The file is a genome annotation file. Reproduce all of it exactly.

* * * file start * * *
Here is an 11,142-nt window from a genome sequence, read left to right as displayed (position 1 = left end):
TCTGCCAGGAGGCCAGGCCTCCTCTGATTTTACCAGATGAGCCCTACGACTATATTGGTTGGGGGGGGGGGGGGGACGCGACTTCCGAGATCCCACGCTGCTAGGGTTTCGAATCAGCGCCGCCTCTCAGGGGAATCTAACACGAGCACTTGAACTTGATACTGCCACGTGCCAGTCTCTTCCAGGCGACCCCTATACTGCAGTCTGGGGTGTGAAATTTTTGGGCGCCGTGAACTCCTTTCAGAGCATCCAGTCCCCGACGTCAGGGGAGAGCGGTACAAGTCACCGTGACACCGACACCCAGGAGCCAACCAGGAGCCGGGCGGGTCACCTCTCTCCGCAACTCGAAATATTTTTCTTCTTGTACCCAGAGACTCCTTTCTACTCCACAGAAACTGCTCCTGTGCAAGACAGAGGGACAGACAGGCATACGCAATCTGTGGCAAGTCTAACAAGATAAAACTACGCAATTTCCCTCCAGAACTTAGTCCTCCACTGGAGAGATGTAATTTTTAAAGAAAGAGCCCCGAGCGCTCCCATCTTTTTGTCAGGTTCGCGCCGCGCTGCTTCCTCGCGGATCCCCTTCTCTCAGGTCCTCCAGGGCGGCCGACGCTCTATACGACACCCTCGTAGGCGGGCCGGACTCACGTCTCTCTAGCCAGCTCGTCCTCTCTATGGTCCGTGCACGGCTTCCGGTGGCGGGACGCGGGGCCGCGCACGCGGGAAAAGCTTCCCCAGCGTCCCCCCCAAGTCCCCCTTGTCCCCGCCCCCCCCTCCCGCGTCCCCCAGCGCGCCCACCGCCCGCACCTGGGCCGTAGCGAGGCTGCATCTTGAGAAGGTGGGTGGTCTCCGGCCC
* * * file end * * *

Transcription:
Here is an 11,142-nt window from a genome sequence, read left to right as displayed (position 1 = left end):
TCTGCCAGGAGGCCAGGCCTCCTCTGATTTTACCAGATGAGCCCTACGACTATATTGGTTGGGGGGGGGGGGGGGACGCGACTTCCGAGATCCCACGCTGCTAGGGTTTCGAATCAGCGCCGCCTCTCAGGGGAATCTAACACGAGCACTTGAACTTGATACTGCCACGTGCCAGTCTCTTCCAGGCGACCCCTATACTGCAGTCTGGGGTGTGAAATTTTTGGGCGCCGTGAACTCCTTTCAGAGCATCCAGTCCCCGACGTCAGGGGAGAGCGGTACAAGTCACCGTGACACCGACACCCAGGAGCCAACCAGGAGCCGGGCGGGTCACCTCTCTCCGCAACTCGAAATATTTTTCTTCTTGTACCCAGAGACTCCTTTCTACTCCACAGAAACTGCTCCTGTGCAAGACAGAGGGACAGACAGGCATACGCAATCTGTGGCAAGTCTAACAAGATAAAACTACGCAATTTCCCTCCAGAACTTAGTCCTCCACTGGAGAGATGTAATTTTTAAAGAAAGAGCCCCGAGCGCTCCCATCTTTTTGTCAGGTTCGCGCCGCGCTGCTTCCTCGCGGATCCCCTTCTCTCAGGTCCTCCAGGGCGGCCGACGCTCTATACGACACCCTCGTAGGCGGGCCGGACTCACGTCTCTCTAGCCAGCTCGTCCTCTCTATGGTCCGTGCACGGCTTCCGGTGGCGGGACGCGGGGCCGCGCACGCGGGAAAAGCTTCCCCAGCGTCCCCCCCAAGTCCCCCTTGTCCCCGCCCCCCCCTCCCGCGTCCCCCAGCGCGCCCACCGCCCGCACCTGGGCCGTAGCGAGGCTGCATCTTGAGAAGGTGGGTGGTCTCCGGCCC